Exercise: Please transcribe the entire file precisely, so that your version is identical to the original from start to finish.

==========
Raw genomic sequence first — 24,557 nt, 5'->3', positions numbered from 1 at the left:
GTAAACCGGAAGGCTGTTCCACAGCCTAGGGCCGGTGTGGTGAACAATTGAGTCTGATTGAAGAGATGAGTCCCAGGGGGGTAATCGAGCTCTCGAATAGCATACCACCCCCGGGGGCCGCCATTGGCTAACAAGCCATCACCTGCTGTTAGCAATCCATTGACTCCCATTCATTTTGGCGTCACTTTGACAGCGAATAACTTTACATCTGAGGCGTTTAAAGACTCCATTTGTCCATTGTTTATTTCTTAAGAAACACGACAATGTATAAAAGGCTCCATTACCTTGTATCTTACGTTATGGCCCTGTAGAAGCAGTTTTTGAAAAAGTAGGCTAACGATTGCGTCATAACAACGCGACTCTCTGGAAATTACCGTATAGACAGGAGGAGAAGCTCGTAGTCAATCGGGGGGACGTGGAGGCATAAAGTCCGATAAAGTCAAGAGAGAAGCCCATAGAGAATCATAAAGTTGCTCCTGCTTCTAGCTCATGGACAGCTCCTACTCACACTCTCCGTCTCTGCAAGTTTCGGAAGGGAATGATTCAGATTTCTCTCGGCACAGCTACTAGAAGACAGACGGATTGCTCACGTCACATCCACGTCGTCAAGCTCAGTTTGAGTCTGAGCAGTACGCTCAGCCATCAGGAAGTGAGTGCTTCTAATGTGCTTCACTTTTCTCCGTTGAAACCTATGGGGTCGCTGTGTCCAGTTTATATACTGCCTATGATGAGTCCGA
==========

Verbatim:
Raw genomic sequence first — 24,557 nt, 5'->3', positions numbered from 1 at the left:
GTAAACCGGAAGGCTGTTCCACAGCCTAGGGCCGGTGTGGTGAACAATTGAGTCTGATTGAAGAGATGAGTCCCAGGGGGGTAATCGAGCTCTCGAATAGCATACCACCCCCGGGGGCCGCCATTGGCTAACAAGCCATCACCTGCTGTTAGCAATCCATTGACTCCCATTCATTTTGGCGTCACTTTGACAGCGAATAACTTTACATCTGAGGCGTTTAAAGACTCCATTTGTCCATTGTTTATTTCTTAAGAAACACGACAATGTATAAAAGGCTCCATTACCTTGTATCTTACGTTATGGCCCTGTAGAAGCAGTTTTTGAAAAAGTAGGCTAACGATTGCGTCATAACAACGCGACTCTCTGGAAATTACCGTATAGACAGGAGGAGAAGCTCGTAGTCAATCGGGGGGACGTGGAGGCATAAAGTCCGATAAAGTCAAGAGAGAAGCCCATAGAGAATCATAAAGTTGCTCCTGCTTCTAGCTCATGGACAGCTCCTACTCACACTCTCCGTCTCTGCAAGTTTCGGAAGGGAATGATTCAGATTTCTCTCGGCACAGCTACTAGAAGACAGACGGATTGCTCACGTCACATCCACGTCGTCAAGCTCAGTTTGAGTCTGAGCAGTACGCTCAGCCATCAGGAAGTGAGTGCTTCTAATGTGCTTCACTTTTCTCCGTTGAAACCTATGGGGTCGCTGTGTCCAGTTTATATACTGCCTATGATGAGTCCGA